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  • Navitrack transmitter question

    I have a Scout already, and am looking to add a transmitter to energize copper and galvanized water lines to trace them out. I know this was talked about on the DVD that came with my Scout, but I can't find where I put it. Should I be looking at the Navitrack line transmitter, the Navitrack brick, or something else?

  • #2
    Re: Navitrack transmitter question

    Originally posted by Nevada plumber View Post
    I have a Scout already, and am looking to add a transmitter to energize copper and galvanized water lines to trace them out. I know this was talked about on the DVD that came with my Scout, but I can't find where I put it. Should I be looking at the Navitrack line transmitter, the Navitrack brick, or something else?
    Boy are you in luck. If you are available next Wednesday Ridgid will be at Toolup in Las Veagas doing hands on demos. I have the Navitack transmitter and I am very happy with it.

    Mark
    "Somewhere a Village is Missing Twelve Idiots!" - Casey Anthony

    I never lost a cent on the jobs I didn't get!

    Comment


    • #3
      Re: Navitrack transmitter question

      I see the transmitter can send out more frequencies at higher power then the brick can. What is the conductive ground rod on the transmitter for?

      I purchased my Scout over the Navitrack II because I didn't need all the bells and whistles. I am wondering if I need the bells and whistles of the transmitter over the brick, if that makes sense.

      Yeah, I was planning on going to Toolup next week. Are you still planning on showing up?

      Comment


      • #4
        Re: Navitrack transmitter question

        Originally posted by Nevada plumber View Post
        I see the transmitter can send out more frequencies at higher power then the brick can. What is the conductive ground rod on the transmitter for?

        I purchased my Scout over the Navitrack II because I didn't need all the bells and whistles. I am wondering if I need the bells and whistles of the transmitter over the brick, if that makes sense.

        Yeah, I was planning on going to Toolup next week. Are you still planning on showing up?
        When you are tracing a line you need to put one wire on the line and the other to a ground.

        My plans at this time are to be there at Toolup.

        Mark
        "Somewhere a Village is Missing Twelve Idiots!" - Casey Anthony

        I never lost a cent on the jobs I didn't get!

        Comment


        • #5
          Re: Navitrack transmitter question

          Originally posted by Nevada plumber View Post
          Should I be looking at the Navitrack line transmitter, the Navitrack brick, or something else?
          The main ingredient to a successful locate is knowledge, so before buying a transmitter take a look at the free training materials provided by RIDGID right on this website: http://www.ridgid.com/Tools/Utility-...g/EN/index.htm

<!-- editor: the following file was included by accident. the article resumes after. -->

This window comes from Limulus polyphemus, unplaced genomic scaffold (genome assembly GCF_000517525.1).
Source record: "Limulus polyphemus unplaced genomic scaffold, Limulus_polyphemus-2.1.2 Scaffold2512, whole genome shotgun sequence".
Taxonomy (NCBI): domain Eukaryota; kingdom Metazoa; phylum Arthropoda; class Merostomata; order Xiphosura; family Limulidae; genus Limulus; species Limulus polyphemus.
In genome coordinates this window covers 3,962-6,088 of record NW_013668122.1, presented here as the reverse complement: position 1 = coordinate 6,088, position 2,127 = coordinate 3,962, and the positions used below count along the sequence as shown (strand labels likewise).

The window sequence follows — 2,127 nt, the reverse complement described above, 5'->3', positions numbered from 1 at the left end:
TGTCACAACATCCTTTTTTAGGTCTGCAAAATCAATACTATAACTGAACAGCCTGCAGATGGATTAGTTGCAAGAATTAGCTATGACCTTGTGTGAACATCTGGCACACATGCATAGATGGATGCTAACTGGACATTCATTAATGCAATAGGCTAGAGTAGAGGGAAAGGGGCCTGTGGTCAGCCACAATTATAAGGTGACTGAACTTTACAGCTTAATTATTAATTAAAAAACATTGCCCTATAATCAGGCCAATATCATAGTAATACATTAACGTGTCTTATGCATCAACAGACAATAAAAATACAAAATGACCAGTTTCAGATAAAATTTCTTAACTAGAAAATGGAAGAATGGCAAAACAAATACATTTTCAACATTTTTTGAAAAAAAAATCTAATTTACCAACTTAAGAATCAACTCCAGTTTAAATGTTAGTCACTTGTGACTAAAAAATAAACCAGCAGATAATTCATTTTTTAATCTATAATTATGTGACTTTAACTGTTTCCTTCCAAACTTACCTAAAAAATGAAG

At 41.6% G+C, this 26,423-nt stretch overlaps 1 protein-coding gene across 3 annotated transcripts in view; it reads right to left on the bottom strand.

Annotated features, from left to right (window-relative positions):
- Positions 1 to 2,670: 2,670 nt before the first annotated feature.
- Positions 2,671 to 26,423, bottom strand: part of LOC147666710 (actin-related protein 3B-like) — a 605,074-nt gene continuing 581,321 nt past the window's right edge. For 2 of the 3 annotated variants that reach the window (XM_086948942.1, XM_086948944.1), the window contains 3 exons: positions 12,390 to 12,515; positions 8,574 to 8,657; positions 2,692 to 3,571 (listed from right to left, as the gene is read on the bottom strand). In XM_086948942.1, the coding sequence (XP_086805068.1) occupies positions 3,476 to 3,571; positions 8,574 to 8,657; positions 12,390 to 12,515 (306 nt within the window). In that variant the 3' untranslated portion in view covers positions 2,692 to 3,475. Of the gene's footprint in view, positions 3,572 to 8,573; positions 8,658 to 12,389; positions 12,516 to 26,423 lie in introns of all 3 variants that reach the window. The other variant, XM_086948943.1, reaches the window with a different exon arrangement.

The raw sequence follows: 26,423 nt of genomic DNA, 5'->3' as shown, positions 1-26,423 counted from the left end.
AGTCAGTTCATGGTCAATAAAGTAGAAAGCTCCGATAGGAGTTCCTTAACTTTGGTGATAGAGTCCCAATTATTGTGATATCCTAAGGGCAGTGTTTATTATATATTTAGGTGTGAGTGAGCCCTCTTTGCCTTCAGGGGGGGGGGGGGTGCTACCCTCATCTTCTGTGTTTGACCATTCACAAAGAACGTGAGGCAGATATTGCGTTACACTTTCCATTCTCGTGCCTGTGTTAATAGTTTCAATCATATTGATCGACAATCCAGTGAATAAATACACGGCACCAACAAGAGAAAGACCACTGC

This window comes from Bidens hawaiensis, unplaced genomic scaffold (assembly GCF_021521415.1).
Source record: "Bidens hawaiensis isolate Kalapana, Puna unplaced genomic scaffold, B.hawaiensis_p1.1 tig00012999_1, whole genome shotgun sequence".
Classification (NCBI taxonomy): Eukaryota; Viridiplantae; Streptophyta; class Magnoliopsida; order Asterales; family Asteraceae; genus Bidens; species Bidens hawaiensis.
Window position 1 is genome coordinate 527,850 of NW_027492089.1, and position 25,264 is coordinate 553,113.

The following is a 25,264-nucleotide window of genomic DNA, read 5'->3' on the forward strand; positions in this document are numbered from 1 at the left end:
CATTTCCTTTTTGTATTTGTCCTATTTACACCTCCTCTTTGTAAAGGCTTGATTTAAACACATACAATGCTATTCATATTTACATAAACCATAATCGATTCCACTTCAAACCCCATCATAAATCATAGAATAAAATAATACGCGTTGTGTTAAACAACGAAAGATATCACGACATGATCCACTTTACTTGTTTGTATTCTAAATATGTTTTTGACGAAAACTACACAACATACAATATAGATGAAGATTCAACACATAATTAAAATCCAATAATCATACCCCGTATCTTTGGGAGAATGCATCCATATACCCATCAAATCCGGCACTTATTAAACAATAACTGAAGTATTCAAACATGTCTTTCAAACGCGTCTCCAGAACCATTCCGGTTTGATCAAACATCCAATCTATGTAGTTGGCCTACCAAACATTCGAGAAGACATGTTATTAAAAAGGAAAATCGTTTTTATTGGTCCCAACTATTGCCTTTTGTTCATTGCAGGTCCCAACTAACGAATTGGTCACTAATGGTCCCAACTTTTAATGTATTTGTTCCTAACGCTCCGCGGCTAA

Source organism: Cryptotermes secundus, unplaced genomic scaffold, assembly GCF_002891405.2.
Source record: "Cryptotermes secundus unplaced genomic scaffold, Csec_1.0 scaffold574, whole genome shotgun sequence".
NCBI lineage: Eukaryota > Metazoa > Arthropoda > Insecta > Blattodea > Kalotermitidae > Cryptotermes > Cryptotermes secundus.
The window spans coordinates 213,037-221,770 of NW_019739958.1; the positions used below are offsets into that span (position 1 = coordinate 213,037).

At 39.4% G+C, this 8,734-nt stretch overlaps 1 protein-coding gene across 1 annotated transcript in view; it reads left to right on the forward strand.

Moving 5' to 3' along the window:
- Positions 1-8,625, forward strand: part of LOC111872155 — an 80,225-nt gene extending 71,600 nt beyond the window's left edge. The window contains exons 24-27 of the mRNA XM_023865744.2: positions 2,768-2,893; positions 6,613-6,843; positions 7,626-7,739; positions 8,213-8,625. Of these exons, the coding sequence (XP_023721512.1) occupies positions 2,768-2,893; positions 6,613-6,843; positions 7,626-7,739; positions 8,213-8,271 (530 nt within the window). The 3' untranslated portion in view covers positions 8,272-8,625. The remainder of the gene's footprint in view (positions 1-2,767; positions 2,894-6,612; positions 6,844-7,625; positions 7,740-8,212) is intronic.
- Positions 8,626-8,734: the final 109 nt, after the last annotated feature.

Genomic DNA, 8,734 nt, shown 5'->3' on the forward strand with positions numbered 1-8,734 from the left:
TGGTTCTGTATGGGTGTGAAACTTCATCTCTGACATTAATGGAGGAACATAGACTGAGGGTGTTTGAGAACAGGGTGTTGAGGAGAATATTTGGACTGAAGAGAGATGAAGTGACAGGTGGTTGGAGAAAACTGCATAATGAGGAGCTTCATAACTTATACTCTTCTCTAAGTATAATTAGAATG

Some core principles to remember with respect to utility locating (aka: line tracing) are:

          1. You are tracing a signal, NOT the actual utility; the signal may or may not reflect the target utility's actual position.

          2. A signal is generated by current flowing on a continuous metallic conductor; no current = no signal.

          3. In order to get current flowing you need to create a complete circuit. No circuit = no current = no signal.

          4. Just like water, electrical current always follows the path of least resistance. If an adjacent conductor offers an easier path to ground, the signal will choose that path. (Remember the first principle!)

          Utility locating is all about creating good circuits, where current flows on the utility you want to trace (the target utility) and stays off lines that you do not want to trace. Quite often, this is easier said than done, and that's where a more advanced transmitter and/or receiver can help.

          With respect to specific transmitter choices, the Brick ought to work well for your intended use.

          If you need to locate in conditions that increase the resistance of your circuit (longer distances or dry/sandy soil), or eat up the signal over a short distance (non-insulated conductor in very wet soil), a more powerful transmitter like the NaviTrack would give you more "punch".

          If you frequently need to energize the line inductively using the transmitter's built-in antenna (in situations where connecting directly to the target utility is either not possible or not desirable), the SeekTech ST-33Q would be a good choice because of its extremely high inductive signal output (~10X greater than comparable transmitters).

          If you find yourself doing a lot of line tracing, you may at some point want to consider upgrading to a more sophisticated receiver. With proper care the Scout can produce accurate results, but a more advanced unit will get you there faster.

          Good luck!

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